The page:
What Do I See?

The nature of reality is a subjective interpretation.

 “The hardest thing to see is what is in front of your eyes”

Johann Wolfgang Von Goethe

The above quote made me think about reality. In fact, it was more of a dwell; what do we actually ‘see’?

Below is essentially a breakdown, and personally interpreted, smorgasbord of highlights from Graham Smetham‘s article in Philosophy Now, Issue 93.

Just over a year ago the European Centre for Nuclear Research (CERN) announced they had uncovered evidence for the Higgs boson – the God particle. Such a discovery is evidence for the Higgs quantum field, which in theory pervades the entire universe, and is necessary for mass to come in to being.

We ‘see’ mass.

The Higgs boson is a subatomic particle that gives mass to matter.

The Higgs field is made-up of Higgs bosons.

 “Mass is constructed entirely from the energy of interactions involving naturally massless elementary particles… The physicists kept dividing, and in the end found nothing at all.”

Jim Baggott, Higgs: The Invention and Discovery of the God Particle

These elementary particles are the smallest building blocks of mass. Yet they divide into nothing. This is the quantum level of physics.

At the quantum level, classical materialist physics is redundant.

In 1931 the instigator of quantum theory, Max Planck, proclaimed “consciousness as fundamental, I regard matter derivative from consciousness.”

 “Mind has erected the objective outside world… out of its own stuff.”

Erwin Schrodinger, What Is Life? 1944

At the quantum level, there is no classical materiality.

Matter needs your mind.

Some scientists and philosophical thinkers still cling on to the idea that Matter makes the mind. This is Materialism.

Materialism states that there is a realm of stuff which has no mental qualities and which exists independently of mind, and that this is the material world. This mindless material stuff somehow manages to produce minds: yet the material stuff is still somehow the only stuff that exists.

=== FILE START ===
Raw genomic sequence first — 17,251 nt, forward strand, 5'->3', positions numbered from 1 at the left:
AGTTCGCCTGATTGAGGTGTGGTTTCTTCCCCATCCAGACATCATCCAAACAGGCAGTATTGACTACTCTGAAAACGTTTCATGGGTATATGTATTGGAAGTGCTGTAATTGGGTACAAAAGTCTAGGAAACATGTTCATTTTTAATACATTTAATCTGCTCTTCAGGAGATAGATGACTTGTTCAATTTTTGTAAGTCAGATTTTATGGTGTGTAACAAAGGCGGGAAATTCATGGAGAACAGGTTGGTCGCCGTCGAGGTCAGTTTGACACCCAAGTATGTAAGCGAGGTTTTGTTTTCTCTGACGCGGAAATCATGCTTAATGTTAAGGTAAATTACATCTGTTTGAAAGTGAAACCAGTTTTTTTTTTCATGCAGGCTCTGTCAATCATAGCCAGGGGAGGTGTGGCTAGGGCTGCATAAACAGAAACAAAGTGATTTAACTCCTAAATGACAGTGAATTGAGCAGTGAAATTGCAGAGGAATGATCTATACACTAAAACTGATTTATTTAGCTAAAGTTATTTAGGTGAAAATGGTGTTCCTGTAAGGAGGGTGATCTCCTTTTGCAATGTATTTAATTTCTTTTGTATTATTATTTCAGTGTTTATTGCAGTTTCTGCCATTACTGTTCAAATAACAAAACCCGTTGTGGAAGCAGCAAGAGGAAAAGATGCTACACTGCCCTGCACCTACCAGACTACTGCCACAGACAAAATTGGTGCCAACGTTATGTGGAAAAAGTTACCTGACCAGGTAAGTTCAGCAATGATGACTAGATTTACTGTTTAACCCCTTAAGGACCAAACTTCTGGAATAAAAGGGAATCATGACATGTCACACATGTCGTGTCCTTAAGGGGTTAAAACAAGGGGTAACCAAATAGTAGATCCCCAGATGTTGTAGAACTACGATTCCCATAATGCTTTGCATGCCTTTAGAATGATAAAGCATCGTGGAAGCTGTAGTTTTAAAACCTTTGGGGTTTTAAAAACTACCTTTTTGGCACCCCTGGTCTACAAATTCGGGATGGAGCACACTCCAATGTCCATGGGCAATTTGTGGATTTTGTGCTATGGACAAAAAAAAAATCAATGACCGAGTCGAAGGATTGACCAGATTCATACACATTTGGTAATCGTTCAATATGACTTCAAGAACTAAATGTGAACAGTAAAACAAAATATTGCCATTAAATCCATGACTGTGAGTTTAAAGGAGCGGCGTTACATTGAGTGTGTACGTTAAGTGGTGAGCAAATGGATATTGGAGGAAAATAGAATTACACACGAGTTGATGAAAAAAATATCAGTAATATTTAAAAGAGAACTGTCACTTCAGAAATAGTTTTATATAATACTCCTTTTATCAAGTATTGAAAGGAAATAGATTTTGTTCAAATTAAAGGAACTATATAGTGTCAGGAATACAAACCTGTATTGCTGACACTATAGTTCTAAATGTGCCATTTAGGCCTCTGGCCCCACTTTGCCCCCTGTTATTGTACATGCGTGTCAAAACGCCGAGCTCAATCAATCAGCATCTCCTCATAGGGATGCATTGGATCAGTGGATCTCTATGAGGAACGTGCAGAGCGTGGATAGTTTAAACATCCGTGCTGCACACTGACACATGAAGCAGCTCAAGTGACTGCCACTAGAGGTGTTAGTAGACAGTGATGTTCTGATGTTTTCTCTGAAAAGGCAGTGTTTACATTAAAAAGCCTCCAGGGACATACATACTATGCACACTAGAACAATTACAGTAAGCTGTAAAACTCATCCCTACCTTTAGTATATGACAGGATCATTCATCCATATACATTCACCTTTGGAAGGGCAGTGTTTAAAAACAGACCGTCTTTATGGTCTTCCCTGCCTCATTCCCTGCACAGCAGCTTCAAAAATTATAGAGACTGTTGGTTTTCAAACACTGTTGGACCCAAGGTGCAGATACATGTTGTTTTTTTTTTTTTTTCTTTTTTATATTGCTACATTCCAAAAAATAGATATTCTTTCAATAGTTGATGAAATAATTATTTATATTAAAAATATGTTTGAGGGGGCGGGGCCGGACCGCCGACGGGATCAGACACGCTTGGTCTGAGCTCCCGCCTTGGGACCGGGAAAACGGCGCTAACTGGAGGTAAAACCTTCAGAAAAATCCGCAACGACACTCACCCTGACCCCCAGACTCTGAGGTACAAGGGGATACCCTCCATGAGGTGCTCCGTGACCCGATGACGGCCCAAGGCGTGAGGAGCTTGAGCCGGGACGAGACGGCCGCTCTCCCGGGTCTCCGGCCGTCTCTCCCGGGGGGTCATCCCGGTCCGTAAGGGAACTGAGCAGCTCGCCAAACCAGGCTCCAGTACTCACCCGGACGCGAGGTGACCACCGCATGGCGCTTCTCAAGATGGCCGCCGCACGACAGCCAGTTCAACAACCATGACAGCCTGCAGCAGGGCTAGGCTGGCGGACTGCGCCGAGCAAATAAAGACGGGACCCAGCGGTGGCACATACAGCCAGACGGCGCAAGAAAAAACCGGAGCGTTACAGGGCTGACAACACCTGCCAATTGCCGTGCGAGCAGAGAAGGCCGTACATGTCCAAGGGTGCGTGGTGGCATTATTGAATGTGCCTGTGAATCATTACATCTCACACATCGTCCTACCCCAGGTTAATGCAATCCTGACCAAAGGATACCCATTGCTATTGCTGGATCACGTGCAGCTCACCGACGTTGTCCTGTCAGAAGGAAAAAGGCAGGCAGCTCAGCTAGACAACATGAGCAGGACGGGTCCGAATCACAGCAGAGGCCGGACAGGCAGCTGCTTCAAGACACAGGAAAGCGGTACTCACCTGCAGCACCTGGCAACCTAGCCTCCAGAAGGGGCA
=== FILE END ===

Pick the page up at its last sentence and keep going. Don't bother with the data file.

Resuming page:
“An impersonal, unreflective, robotic, mindless little scrap of molecular machinery is the ultimate basis of all the agency, and hence meaning, and hence consciousness, in the universe.”

Daniel Dennett, Darwin’s Dangerous Idea, 1996, p.27


At the quantum level there is no “molecular machinery”: there is a quantum field of material potentiality that also has the potential for forming an experiencing mind. “Molecular machinery” is too large a concept for the quantum level – so it is not the basis for anything.

Imagine you experience seeing a yellow wall


This experience is generated through neuronal activity in your brain…

It follows then brain matter is the kind of stuff that has the potentiality to produce experience…

This means matter is defined as stuff which has the capacity to produce mind, in the right circumstance.


All material structures and processes, including the brain, are emergent from insubstantial quantum “dream stuff”, physicist Wojciech Zurek’s description.

So, quantum theory tells us that even the existence of a brain is a result of mental acts upon a deep quantum ground of potentiality. This means material of the brain is ultimately immaterial.

The idea that we have to think about the physical existence of our own brain, using our brain, which is made up of subatomic particles that only exist through us having to consciously determine them… well, does that mean my consciousness is removed from the realm of physicality? Or does it mean the soup of subatomic particles that potentially creates my mind is a self-generating wonder? But, surely consciousness would have needed to exist before the creation of anything physical, anything with mass, for the mass to come into existence in the first place. It would have needed an observer.

What came first; the chicken or the egg?

Matter needs mind.

What do I see? My consciousness’ subjective interpretation…



About Will Rodway

what you hear, what you read...
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